Wall Street opinion is split on whether the Federal Reserve will raise interest rates at its meeting Tuesday, with conventional wisdom siding with a rate hike. But either way, the decision probably won’t have as much impact on what happens to stock prices in the week ahead as will news of corporate earnings surprises.
Contrarians argue that last week’s reading of the consumer price index showed that inflation, which higher interest rates help to combat, is not a threat to the economy. And with job growth sluggish, keeping short-term rates steady could encourage businesses to invest in growth and hire new workers.
However, by not raising rates, some investors fear the Fed would be sending a negative message about the nation’s economic prospects. And while economic growth has slowed in recent months, it hasn’t reversed course entirely.
With the benchmark lending rate at 1.5 percent, rates are still historically quite low — past economic recoveries have seen rates at 3 percent or higher at this stage. Thus, the Fed can raise rates without substantially harming companies’ ability to borrow, analysts said.
Previous results uninspiring
Unless the Fed does something really surprising, the interest rate decision isn’t likely to be a market mover this week, and investors will have to look elsewhere for guidance, most likely at individual company pre-announcements, on how stocks will perform in the near-term. And so far, the results have been mostly disappointing.
The Coca-Cola Co., a Dow component, precipitated last Wednesday’s sell-off with its negative outlook, and Intel Corp.’s mid-quarter update did the same the previous week. While Ford Motor Co.’s bullish outlook on Friday was a positive for the markets, most pre-announcements usually carry warnings rather than good news, a product of the Securities and Exchange Commission’s pressure on companies to get news to the public as soon as possible.
Last week, muddled news on the economic front and Coke’s outlook kept the major indexes mixed. The Dow fell 0.3 percent, reversing five weeks of gains, while the S&P 500 was up 0.4 percent and the Nasdaq rose 0.8 percent. The S&P 500 remained in positive territory for the sixth straight week, while the Nasdaq, up two weeks in a row, broke the 1,900 mark on Monday for the first time since July 20.
What to watch this week:
Economic data: Stocks of homebuilders and other construction firms could see movement this week thanks to new data on building and home sales. On Tuesday, the Commerce Department will release reports on new home construction and building permits for the month of August, and economists expect both categories to fall from July.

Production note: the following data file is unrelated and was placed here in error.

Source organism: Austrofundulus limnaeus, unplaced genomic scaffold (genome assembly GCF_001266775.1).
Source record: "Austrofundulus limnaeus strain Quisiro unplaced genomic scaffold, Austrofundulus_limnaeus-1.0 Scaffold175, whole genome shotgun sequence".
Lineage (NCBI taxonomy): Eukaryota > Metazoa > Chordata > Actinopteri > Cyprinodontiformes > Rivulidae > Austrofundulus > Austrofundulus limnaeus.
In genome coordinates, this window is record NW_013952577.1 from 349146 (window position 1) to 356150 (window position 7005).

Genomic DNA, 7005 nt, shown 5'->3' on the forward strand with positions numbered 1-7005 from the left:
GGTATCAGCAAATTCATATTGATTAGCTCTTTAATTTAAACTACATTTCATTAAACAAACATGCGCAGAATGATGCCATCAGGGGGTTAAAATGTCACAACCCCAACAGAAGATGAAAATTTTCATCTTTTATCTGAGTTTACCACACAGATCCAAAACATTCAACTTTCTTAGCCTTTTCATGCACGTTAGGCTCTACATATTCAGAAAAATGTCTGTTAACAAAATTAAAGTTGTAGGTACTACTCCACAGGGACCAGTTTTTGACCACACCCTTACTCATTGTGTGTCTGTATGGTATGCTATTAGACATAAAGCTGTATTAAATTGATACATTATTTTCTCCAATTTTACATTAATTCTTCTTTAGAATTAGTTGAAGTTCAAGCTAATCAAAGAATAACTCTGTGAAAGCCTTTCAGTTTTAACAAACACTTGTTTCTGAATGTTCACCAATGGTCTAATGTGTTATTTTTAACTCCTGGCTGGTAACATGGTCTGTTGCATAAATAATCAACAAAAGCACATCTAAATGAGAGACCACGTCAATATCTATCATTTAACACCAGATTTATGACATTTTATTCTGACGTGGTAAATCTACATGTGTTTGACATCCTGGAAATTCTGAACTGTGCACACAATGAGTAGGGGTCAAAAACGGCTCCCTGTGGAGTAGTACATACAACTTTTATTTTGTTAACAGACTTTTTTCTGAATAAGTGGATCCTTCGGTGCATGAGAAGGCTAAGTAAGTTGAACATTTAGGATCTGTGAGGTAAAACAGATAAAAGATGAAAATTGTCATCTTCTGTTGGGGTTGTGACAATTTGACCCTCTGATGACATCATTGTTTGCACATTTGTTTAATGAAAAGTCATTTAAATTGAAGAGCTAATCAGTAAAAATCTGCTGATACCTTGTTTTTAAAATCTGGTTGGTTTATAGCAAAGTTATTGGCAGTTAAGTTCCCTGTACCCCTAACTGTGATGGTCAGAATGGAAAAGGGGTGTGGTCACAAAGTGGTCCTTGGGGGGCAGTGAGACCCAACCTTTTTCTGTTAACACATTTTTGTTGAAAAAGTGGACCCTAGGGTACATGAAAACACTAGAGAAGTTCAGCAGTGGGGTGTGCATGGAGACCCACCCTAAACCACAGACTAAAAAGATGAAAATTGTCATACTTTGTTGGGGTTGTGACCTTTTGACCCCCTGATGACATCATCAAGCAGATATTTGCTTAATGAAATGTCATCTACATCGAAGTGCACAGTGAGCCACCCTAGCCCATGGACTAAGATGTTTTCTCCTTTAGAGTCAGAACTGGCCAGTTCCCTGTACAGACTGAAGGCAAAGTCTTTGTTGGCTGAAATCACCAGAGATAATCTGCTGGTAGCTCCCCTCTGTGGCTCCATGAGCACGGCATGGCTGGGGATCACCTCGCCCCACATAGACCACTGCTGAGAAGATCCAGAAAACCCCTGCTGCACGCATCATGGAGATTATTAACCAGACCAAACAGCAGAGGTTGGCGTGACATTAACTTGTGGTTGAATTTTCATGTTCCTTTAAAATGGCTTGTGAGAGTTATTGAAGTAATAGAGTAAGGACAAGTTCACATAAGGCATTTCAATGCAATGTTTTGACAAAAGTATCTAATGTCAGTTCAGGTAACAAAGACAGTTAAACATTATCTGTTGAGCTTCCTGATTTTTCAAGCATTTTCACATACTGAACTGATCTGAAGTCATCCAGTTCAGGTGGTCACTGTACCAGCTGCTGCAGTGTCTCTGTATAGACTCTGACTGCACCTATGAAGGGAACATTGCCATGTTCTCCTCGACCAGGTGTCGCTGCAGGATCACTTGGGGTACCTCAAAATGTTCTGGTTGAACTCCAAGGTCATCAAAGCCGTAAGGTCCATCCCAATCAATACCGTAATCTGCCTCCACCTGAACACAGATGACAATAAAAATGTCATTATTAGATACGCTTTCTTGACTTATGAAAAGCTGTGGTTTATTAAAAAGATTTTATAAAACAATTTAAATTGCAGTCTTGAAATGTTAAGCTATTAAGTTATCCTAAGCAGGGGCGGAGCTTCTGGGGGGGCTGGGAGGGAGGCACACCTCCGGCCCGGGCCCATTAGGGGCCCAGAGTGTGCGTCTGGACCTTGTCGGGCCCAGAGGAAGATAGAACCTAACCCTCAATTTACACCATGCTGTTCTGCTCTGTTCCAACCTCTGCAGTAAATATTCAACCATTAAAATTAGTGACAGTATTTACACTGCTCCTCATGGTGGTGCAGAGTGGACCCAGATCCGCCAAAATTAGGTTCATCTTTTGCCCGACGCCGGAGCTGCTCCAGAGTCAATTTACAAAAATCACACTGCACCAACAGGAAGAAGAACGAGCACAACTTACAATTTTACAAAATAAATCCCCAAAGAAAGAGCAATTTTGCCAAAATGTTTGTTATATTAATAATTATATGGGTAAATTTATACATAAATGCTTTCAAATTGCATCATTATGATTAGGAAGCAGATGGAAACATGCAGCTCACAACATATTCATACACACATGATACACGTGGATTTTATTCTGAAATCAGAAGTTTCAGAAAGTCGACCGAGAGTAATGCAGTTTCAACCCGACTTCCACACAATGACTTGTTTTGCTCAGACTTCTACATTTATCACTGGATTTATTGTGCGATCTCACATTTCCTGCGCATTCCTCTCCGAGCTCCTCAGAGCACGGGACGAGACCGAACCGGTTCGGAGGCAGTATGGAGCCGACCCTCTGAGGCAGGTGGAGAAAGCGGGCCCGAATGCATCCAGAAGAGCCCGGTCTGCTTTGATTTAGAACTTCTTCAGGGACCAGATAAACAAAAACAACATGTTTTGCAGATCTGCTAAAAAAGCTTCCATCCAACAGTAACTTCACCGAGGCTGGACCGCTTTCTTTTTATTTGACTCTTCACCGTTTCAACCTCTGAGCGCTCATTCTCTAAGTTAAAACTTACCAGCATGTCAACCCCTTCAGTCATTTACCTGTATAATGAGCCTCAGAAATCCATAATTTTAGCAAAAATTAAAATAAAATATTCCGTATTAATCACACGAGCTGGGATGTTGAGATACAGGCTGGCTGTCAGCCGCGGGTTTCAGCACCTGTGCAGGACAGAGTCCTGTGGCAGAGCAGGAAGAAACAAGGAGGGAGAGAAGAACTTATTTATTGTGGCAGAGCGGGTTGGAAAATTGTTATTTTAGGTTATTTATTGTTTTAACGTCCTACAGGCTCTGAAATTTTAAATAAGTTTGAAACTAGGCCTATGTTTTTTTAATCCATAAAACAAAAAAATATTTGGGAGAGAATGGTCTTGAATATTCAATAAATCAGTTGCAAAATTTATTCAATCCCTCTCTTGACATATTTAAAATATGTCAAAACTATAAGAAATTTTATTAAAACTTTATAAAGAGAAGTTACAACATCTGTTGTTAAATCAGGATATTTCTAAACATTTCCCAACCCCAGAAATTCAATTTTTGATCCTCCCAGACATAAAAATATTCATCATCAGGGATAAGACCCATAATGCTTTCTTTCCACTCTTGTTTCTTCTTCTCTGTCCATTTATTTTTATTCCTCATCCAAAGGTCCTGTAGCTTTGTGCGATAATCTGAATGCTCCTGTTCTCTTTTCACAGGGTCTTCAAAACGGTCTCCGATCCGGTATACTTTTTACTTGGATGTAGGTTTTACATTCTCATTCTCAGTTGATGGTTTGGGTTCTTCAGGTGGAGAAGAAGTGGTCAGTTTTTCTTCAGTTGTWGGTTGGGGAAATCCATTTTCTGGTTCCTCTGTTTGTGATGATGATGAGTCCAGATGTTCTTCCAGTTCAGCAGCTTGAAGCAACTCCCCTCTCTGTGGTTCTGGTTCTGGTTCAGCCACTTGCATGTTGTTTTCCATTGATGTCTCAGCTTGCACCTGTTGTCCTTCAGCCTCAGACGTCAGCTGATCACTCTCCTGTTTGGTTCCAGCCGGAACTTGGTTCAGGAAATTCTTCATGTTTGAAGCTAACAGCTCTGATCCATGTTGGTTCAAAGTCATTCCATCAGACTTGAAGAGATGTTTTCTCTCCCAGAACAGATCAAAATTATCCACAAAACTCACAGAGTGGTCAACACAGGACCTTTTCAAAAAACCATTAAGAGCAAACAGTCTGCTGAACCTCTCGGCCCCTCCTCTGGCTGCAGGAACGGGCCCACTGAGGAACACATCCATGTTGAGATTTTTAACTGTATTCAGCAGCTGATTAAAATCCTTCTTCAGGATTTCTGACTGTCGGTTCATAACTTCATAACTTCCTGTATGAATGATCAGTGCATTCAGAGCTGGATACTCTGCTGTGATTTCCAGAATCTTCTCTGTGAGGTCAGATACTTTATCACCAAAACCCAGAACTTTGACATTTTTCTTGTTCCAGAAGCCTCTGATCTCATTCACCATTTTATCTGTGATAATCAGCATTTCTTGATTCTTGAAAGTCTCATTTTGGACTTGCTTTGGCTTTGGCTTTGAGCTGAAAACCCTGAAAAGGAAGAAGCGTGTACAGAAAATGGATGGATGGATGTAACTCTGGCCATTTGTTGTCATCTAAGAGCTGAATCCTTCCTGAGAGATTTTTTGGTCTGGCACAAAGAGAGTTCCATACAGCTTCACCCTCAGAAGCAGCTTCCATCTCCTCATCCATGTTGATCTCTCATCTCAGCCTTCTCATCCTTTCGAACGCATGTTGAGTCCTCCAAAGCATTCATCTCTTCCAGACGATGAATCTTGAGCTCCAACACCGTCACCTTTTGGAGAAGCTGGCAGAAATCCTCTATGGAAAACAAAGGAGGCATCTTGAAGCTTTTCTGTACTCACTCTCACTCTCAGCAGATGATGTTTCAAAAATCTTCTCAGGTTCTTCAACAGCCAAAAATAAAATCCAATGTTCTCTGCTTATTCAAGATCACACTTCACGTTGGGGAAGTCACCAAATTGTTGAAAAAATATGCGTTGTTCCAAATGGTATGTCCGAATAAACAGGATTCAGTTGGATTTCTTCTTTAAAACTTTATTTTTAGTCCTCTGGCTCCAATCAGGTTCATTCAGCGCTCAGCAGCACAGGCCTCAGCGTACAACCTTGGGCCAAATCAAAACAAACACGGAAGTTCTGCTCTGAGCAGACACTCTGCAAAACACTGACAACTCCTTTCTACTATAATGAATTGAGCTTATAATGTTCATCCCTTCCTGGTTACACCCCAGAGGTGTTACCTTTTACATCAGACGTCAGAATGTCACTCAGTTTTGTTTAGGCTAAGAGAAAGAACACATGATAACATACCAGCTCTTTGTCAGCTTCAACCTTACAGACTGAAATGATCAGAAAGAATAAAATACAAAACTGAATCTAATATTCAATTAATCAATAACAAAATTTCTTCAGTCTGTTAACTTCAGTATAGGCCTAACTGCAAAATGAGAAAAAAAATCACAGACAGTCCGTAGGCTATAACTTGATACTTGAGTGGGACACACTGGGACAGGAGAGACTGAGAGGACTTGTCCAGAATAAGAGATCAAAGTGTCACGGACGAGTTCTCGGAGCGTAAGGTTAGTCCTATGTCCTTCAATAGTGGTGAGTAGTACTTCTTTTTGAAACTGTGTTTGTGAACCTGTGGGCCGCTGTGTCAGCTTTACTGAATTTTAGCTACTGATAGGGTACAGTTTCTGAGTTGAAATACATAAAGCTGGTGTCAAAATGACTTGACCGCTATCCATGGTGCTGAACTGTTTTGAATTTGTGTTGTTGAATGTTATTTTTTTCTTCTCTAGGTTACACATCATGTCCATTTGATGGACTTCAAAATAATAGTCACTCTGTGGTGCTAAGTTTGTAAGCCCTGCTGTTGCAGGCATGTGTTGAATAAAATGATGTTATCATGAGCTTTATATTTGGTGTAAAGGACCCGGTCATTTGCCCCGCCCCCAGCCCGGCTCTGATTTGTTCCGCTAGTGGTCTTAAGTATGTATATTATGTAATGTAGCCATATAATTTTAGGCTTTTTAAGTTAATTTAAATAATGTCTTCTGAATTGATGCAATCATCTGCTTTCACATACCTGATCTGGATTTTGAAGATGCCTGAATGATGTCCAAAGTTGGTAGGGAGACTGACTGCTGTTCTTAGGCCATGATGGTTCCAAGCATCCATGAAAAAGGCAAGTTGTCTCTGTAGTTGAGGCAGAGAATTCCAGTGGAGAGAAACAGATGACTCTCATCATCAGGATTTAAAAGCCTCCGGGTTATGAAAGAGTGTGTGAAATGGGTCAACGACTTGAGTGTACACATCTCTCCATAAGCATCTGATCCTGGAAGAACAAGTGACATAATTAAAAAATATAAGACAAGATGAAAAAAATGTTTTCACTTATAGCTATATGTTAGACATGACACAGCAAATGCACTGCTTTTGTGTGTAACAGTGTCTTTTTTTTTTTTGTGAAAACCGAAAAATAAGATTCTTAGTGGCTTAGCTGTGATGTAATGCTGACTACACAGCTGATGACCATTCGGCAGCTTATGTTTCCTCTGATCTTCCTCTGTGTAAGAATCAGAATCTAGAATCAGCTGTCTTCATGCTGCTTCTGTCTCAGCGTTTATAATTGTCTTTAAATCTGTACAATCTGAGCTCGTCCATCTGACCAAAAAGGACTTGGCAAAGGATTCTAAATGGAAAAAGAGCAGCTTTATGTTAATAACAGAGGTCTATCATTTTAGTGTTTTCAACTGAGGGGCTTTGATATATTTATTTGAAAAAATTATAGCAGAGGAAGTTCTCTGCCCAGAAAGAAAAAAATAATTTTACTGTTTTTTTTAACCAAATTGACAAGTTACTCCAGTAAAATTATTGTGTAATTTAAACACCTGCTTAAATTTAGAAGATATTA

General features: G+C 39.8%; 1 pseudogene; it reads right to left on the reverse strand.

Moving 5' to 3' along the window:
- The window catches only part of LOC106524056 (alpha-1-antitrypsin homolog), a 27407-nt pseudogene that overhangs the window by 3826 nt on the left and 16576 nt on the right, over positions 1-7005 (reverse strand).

On Friday, the National Association of Realtors will release an August report on existing home sales, which are likewise expected to drop slightly from the previous month.
For the industrial sector, the latest Commerce Department report on orders for durable goods in August, due Friday, should give investors an idea of the strength of consumer demand. Economists are expecting an 0.5 percent increase in orders for goods meant to last more than three years — appliances, electronics, and the like — less than the 1.6 percent rise posted in July.
Earnings: While the bulk of third quarter earnings won’t be out until mid-October, the financial sector will be in the spotlight this week, with four major brokerages due to release their earnings for the quarter ended Aug. 31. The investment banking and services sector has declined so far this year, with the Dow Jones Investment Services Microsector index falling 3.54 percent year-to-date.
Lehman Brothers Holdings Inc. will announce earnings on Monday before the session. Wall Street is expecting quarterly profits of $1.55 per share, lower than the $1.81 per share posted a year ago.
Before Tuesday’s opening, Goldman Sachs Group Inc. will release its earnings. Wall Street forecasts call for $1.46 per share for the quarter, up from $1.32 per share a year ago. Bear Stearns Cos. Inc. will post earnings on Wednesday before the bell. Analysts expect $1.97 per share from Bear Stearns, down from $2.30 per share a year ago.
Finally, on Thursday, A.G. Edwards Inc. will report earnings before the session. Wall Street has forecast a profit of 56 cents per share, up from 46 cents a year ago.
In other earnings, FedEx Corp. is scheduled to release earnings on Wednesday and is expected to post profits of $1.07 per share for its first quarter of fiscal 2005, a strong improvement from the 61 cents per share a year ago. FedEx has substantially outperformed the market this year, rising 30 percent since the start of the year and setting a new 52-week high on Friday, closing at $88.11, up $1.11. By way of comparison, rival shipper United Parcel Service Inc. is up only 1.7 percent for the year.
In the technology sector, battered with negative outlooks and disappointing revenues of late, software firms Adobe Systems Inc., Red Hat Inc. and palmOne Inc. are all expected to release their quarterly earnings on Monday after the session. All three are expected to improve from a year ago.
Events: Naturally, the Fed’s Open Market Committee meeting on Tuesday will command investors’ attention, with the decision on interest rates — and the accompanying statement which will be thoroughly parsed by analysts — expected at about 2:15 p.m. ET.